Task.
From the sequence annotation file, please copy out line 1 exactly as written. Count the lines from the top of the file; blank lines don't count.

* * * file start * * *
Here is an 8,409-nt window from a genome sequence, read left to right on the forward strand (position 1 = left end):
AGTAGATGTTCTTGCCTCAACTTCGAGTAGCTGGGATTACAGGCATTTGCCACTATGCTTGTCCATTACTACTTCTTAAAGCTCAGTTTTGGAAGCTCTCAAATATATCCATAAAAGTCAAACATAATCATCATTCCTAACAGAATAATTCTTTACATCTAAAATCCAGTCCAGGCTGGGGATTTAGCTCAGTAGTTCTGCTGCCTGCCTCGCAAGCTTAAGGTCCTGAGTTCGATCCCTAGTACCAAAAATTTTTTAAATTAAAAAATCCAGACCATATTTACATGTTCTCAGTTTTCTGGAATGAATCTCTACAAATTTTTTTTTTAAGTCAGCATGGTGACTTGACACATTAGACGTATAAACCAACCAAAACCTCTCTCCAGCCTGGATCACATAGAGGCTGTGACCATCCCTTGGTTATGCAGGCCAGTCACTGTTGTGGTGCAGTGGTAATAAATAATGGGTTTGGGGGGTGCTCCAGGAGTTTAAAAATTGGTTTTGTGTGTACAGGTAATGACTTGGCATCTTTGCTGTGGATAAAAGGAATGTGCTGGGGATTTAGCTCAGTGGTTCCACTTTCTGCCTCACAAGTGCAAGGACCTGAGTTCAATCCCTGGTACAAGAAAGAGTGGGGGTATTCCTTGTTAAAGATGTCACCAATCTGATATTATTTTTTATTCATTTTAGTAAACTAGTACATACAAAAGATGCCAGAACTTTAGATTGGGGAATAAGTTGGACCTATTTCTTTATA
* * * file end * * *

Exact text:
Here is an 8,409-nt window from a genome sequence, read left to right on the forward strand (position 1 = left end):